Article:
Mitch Kupchak was general manager of the Los Angeles Lakers for 17 years before joining the Charlotte Hornets in 2018. One of the most important duties of an NBA GM is to ensure the scouting department absolutely nails the draft, especially during a rebuild. Kupchak’s long tenure with the Lakers gives us plenty of data points to reveal how effective he and his scouting departments have been in correctly assessing talent and drafting the right players.
The Hornets have three picks in the 2020 draft - No 3, No. 32, and No. 56 - so let’s see what Mitch’s draft history reveals about players he’s selected around those draft spots. All of the information provided below is from Kupchak’s Basketball Reference page. I’ve excluded players he drafted then immediately traded because he was making those picks on behalf of another team.
This week I’ll dive into Kupchak’s draft history around pick No. 32 (i.e. picks 27-37) and next week I’ll focus on the No. 3 pick. Since players picked around No. 56 rarely pan out we won’t analyze Mitch’s draft history at that point in the draft. After evaluating every player Kupchak has selected, I’ve also listed the next three players who were drafted after Mitch’s picks as a frame of reference of the talent that was still available. Players who outperformed Kupchak’s selections are designated with an asterisk.
No. 27 - Sasha Vujacic (2004) - Role Player. The 6-foot-7 guard had a nice 10-year NBA career as a backup. In 581 games (with 58 starts) he averaged 5.3 points and shot 36.7 percent from the three-point line. He was a valuable role player in the Lakers back-to-back title teams in 2009 and 2010. Next three players drafted: Beno Udrih*, David Harrison, Anderson Varejao*.
No. 27 - Larry Nance, Jr. (2015) - Spot Starter. Nance seems to get a little better every year and has developed into a occasional starter who plays about 26 minutes per game. Over the last two seasons he has averaged 9.7 points, 7.8 rebounds, 2.7 assists, and 1.3 steals per contest. Next three players drafted: R.J. Hunter, Chris McCullough, Kevon Looney.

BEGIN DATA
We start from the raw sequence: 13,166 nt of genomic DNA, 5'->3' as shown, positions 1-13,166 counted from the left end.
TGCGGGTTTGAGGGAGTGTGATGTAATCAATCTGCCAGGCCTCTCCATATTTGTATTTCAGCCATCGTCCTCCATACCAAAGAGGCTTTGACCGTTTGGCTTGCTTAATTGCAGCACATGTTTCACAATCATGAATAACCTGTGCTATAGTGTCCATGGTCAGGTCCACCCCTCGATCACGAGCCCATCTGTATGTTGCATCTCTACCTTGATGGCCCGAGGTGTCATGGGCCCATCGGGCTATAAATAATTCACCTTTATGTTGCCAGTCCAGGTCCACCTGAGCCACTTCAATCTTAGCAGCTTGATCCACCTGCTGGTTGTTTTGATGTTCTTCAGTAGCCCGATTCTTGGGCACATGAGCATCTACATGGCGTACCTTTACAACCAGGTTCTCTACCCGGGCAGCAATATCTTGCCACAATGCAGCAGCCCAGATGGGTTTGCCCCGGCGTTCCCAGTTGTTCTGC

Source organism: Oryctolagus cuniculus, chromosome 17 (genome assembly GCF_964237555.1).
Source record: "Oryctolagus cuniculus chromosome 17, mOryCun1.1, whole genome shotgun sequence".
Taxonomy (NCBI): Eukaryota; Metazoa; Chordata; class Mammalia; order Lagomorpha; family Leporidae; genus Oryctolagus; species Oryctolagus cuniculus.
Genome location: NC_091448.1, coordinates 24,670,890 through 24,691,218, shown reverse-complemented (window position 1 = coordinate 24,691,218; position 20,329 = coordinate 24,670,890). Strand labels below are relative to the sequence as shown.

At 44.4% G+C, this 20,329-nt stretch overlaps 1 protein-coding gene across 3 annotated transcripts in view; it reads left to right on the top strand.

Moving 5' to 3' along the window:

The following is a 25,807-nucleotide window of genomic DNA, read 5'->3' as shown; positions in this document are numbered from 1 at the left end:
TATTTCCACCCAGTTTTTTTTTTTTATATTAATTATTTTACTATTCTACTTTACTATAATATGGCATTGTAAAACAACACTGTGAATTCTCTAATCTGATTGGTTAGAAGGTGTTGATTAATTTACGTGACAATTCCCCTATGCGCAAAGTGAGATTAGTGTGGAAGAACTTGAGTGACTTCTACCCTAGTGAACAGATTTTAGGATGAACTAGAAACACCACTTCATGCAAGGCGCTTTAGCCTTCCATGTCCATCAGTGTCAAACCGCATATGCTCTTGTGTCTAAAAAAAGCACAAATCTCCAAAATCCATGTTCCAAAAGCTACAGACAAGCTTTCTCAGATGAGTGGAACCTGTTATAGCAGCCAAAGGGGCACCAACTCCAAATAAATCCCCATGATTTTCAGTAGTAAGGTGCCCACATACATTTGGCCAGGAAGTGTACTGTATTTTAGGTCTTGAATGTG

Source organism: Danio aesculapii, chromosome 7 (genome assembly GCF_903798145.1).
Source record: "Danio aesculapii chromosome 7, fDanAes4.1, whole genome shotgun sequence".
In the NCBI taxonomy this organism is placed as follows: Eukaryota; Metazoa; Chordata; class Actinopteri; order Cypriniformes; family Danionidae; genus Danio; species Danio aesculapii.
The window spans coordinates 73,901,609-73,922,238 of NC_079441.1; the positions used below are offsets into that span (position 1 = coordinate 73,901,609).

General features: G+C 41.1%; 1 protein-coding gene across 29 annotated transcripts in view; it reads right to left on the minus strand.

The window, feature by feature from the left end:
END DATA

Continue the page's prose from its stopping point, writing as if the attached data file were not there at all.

No. 32 - Luke Walton (2003) - Role Player. Walton played in 564 games in his 10-year career and won two titles with the Lakers. During his only season as a full-time starter in 2006-07 he averaged a versatile 11.4 points, 5.0 rebounds, and 4.3 assists per game. Next three players drafted: Jerome Beasley, Sofoklis Schortsanitis, Szymon Szewczyk.
No. 32 - Ivica Zubac (2016) - Starter. Now in his fourth NBA season Zubac is the starting center for the Los Angeles Clippers. He averaged 8.3 points (on 61 percent shooting) and 7.5 rebounds in the 2019-20 regular season and has been even better in this year’s playoffs. Next three players drafted: Cheick Diallo, Tyler Ulis, Rade Zagorac.
No. 34 - Anthony Brown (2015) - Bust. Brown is one of the few misses in Kupchak’s tenure. He appeared in just 41 games over three NBA seasons. Next three players drafted: Willy Hernangomez*, Rakeem Christmas, Richaun Holmes*.
No. 36 - Cody Martin (2019) - Role Player. Martin had a promising rookie season with the Hornets, playing solid perimeter defense while averaging 5.0 points, 3.3 rebounds, and 2.0 assists in 48 games this year. Our very own Jonathan DeLong gave Cody a solid A-minus grade for his first professional season. Next three players drafted: Deividas Sirvydis, Daniel Gafford, Alen Smailagic.
No. 37 - Ronny Turiaf (2005) - Role Player. Like most Kupchak picks, Turiaf carved out a 10-year career (473 games) as a valuable role player. He never averaged more than 6.6 points or 5.6 rebounds in a single season, but he could give any team a competent 15 minutes off the bench. Turiaf played a minor role in helping the Miami Heat win the 2011-12 NBA title. Next three players drafted: Travis Diener, Von Wafer, Monta Ellis*.
Overall, Mitch Kupchak has a solid track record for selections this late in the draft. Reasonable expectations for a player taken in the late twenties or in the thirties is to be a capable rotational player who can contribute in limited minutes. Six of Mitch’s seven selections reached this threshold or are on track to do so.
Four of the seven players Kupchak selected were better than each of the three players who were drafted immediately after them. The only two difference makers Mitch just missed on were Anderson Varejao (2004) and Monta Ellis (2005).
Based on Kupchak’s history, we can likely expect him to find a solid role player with the No. 32 pick, someone whose career will play out along the lines of Sasha Vujacic, Luke Walton, or Ronny Turiaf. Every team needs a deep bench with players who are capable of playing a solid 15-20 minutes per game, which is what Mitch Kupchak has been able to consistently find with his late first round or early second round picks.